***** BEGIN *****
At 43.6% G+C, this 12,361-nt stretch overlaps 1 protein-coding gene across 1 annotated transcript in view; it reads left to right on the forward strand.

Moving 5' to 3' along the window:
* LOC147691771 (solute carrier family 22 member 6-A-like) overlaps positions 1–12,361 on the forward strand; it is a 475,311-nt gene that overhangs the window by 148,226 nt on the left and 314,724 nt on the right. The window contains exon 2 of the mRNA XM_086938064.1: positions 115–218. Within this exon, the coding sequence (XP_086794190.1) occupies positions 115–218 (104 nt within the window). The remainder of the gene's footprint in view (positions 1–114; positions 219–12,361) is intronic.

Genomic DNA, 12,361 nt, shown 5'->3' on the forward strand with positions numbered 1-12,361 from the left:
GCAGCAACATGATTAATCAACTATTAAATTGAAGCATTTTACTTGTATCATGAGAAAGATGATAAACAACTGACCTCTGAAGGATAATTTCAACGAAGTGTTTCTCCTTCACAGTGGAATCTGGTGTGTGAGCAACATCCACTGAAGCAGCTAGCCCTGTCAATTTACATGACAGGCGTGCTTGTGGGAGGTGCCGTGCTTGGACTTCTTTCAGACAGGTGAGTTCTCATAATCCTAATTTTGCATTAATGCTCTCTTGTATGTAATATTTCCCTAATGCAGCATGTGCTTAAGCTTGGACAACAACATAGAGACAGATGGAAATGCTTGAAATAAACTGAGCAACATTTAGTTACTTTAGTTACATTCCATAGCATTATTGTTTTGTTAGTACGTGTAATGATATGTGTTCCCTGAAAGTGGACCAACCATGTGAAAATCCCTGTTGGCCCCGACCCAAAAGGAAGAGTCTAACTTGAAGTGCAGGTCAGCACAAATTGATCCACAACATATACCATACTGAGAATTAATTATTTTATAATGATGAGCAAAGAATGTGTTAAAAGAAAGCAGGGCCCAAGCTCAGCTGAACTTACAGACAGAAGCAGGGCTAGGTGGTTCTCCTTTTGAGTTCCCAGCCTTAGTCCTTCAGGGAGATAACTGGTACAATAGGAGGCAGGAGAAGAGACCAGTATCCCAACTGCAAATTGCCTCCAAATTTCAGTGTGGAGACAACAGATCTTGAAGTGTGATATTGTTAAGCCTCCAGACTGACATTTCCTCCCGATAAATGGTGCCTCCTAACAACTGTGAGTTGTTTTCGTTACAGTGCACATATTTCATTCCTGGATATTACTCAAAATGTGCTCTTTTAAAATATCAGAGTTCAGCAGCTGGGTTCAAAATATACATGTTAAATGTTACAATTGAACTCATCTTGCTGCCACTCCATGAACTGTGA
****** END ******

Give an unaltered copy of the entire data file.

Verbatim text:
At 43.6% G+C, this 12,361-nt stretch overlaps 1 protein-coding gene across 1 annotated transcript in view; it reads left to right on the forward strand.

Moving 5' to 3' along the window:
* LOC147691771 (solute carrier family 22 member 6-A-like) overlaps positions 1–12,361 on the forward strand; it is a 475,311-nt gene that overhangs the window by 148,226 nt on the left and 314,724 nt on the right. The window contains exon 2 of the mRNA XM_086938064.1: positions 115–218. Within this exon, the coding sequence (XP_086794190.1) occupies positions 115–218 (104 nt within the window). The remainder of the gene's footprint in view (positions 1–114; positions 219–12,361) is intronic.

Genomic DNA, 12,361 nt, shown 5'->3' on the forward strand with positions numbered 1-12,361 from the left:
GCAGCAACATGATTAATCAACTATTAAATTGAAGCATTTTACTTGTATCATGAGAAAGATGATAAACAACTGACCTCTGAAGGATAATTTCAACGAAGTGTTTCTCCTTCACAGTGGAATCTGGTGTGTGAGCAACATCCACTGAAGCAGCTAGCCCTGTCAATTTACATGACAGGCGTGCTTGTGGGAGGTGCCGTGCTTGGACTTCTTTCAGACAGGTGAGTTCTCATAATCCTAATTTTGCATTAATGCTCTCTTGTATGTAATATTTCCCTAATGCAGCATGTGCTTAAGCTTGGACAACAACATAGAGACAGATGGAAATGCTTGAAATAAACTGAGCAACATTTAGTTACTTTAGTTACATTCCATAGCATTATTGTTTTGTTAGTACGTGTAATGATATGTGTTCCCTGAAAGTGGACCAACCATGTGAAAATCCCTGTTGGCCCCGACCCAAAAGGAAGAGTCTAACTTGAAGTGCAGGTCAGCACAAATTGATCCACAACATATACCATACTGAGAATTAATTATTTTATAATGATGAGCAAAGAATGTGTTAAAAGAAAGCAGGGCCCAAGCTCAGCTGAACTTACAGACAGAAGCAGGGCTAGGTGGTTCTCCTTTTGAGTTCCCAGCCTTAGTCCTTCAGGGAGATAACTGGTACAATAGGAGGCAGGAGAAGAGACCAGTATCCCAACTGCAAATTGCCTCCAAATTTCAGTGTGGAGACAACAGATCTTGAAGTGTGATATTGTTAAGCCTCCAGACTGACATTTCCTCCCGATAAATGGTGCCTCCTAACAACTGTGAGTTGTTTTCGTTACAGTGCACATATTTCATTCCTGGATATTACTCAAAATGTGCTCTTTTAAAATATCAGAGTTCAGCAGCTGGGTTCAAAATATACATGTTAAATGTTACAATTGAACTCATCTTGCTGCCACTCCATGAACTGTGA